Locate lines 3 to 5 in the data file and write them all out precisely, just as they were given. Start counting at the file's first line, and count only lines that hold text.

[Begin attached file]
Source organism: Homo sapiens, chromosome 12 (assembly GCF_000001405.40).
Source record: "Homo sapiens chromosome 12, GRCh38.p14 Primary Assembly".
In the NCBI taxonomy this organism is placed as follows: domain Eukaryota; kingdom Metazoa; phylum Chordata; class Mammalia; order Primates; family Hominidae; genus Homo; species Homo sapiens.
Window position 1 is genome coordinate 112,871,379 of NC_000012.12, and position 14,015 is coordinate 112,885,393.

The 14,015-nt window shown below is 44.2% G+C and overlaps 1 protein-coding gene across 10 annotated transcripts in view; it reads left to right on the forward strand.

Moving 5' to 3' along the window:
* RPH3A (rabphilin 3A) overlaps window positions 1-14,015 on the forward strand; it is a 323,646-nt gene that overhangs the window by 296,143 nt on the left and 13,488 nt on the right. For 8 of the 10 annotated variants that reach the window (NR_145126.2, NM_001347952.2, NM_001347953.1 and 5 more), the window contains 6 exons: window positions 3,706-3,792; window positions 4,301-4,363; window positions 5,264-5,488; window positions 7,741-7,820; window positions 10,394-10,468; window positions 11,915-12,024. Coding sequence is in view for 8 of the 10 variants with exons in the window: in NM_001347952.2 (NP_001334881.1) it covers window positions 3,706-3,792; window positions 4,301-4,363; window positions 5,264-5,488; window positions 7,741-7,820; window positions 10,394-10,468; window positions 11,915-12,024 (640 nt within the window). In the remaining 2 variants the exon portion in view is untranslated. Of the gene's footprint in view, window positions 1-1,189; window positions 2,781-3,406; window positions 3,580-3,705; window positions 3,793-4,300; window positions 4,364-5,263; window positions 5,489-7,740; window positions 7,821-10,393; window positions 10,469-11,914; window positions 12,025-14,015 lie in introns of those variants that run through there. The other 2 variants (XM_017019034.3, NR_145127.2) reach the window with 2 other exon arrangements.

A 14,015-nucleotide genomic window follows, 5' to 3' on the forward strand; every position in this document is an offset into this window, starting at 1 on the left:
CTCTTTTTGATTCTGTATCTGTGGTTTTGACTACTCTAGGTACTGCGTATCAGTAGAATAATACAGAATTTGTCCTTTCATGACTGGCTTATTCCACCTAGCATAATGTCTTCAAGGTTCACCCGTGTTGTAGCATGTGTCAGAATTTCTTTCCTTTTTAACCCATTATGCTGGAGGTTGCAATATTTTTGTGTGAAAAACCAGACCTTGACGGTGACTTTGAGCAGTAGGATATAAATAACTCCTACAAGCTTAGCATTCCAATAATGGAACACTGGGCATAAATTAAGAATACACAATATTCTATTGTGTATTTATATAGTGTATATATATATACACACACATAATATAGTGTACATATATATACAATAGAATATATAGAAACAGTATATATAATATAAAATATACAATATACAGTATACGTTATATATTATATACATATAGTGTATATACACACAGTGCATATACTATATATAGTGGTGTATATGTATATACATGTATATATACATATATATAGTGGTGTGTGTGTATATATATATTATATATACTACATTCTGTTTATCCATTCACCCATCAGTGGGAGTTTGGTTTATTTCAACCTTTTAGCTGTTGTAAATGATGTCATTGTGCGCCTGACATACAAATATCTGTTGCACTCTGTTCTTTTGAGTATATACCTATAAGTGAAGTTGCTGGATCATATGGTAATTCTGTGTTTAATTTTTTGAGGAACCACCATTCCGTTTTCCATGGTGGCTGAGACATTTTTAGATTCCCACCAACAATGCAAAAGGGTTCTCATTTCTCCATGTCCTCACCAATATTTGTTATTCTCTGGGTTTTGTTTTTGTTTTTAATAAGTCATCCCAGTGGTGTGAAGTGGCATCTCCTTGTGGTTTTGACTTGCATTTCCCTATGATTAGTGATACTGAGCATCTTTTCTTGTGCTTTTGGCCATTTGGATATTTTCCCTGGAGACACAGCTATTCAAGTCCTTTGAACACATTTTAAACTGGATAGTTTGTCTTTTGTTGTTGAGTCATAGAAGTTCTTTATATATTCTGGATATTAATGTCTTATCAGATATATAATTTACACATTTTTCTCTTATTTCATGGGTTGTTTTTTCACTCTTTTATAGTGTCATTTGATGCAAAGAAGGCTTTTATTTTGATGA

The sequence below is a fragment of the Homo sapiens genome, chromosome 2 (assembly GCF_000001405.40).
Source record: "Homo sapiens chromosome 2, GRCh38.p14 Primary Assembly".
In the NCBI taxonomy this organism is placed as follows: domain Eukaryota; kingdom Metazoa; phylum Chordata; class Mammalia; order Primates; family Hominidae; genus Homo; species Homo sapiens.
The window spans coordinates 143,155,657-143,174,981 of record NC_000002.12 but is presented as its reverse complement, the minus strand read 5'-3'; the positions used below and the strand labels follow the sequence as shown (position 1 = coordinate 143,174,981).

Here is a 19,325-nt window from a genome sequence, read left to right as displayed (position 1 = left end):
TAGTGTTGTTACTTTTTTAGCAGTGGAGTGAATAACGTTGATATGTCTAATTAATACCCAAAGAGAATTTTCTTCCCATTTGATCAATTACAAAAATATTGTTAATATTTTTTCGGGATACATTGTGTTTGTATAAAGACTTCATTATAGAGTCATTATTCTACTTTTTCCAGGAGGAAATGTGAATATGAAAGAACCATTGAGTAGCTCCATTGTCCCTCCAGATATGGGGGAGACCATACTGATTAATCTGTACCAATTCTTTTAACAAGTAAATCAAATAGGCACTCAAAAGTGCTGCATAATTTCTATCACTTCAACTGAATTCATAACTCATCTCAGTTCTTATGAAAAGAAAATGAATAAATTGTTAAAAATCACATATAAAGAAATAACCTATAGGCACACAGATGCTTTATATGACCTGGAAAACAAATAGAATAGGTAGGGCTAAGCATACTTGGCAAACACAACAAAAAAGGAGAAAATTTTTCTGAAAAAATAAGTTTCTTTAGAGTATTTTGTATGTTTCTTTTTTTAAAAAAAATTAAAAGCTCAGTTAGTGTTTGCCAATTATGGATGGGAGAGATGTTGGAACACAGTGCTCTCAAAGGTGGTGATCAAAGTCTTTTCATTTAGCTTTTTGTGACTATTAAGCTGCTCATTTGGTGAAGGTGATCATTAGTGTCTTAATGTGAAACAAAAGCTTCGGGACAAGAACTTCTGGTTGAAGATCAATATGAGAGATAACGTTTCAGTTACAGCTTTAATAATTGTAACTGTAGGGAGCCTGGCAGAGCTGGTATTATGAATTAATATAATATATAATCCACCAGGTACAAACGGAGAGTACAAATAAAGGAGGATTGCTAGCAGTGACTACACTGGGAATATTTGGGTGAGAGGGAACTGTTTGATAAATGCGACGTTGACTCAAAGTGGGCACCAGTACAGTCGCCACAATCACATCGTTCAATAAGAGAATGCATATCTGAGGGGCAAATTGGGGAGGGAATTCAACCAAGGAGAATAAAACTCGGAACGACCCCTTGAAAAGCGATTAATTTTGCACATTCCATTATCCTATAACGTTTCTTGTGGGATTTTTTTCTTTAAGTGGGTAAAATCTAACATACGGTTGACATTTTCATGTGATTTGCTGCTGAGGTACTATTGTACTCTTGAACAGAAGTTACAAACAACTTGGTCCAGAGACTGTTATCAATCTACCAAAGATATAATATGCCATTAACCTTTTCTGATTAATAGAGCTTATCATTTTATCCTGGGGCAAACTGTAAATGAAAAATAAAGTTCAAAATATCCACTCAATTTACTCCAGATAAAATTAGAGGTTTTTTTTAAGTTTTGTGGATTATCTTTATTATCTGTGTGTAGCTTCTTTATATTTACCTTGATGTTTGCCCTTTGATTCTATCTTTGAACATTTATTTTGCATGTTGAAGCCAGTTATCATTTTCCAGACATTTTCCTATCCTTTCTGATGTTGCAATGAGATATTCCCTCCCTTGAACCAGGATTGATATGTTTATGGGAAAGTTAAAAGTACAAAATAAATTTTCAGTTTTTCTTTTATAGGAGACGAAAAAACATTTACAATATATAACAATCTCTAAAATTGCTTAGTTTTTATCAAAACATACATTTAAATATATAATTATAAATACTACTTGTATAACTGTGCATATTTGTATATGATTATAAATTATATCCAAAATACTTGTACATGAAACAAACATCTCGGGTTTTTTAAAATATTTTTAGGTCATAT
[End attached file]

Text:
In the NCBI taxonomy this organism is placed as follows: domain Eukaryota; kingdom Metazoa; phylum Chordata; class Mammalia; order Primates; family Hominidae; genus Homo; species Homo sapiens.
Window position 1 is genome coordinate 112,871,379 of NC_000012.12, and position 14,015 is coordinate 112,885,393.

The 14,015-nt window shown below is 44.2% G+C and overlaps 1 protein-coding gene across 10 annotated transcripts in view; it reads left to right on the forward strand.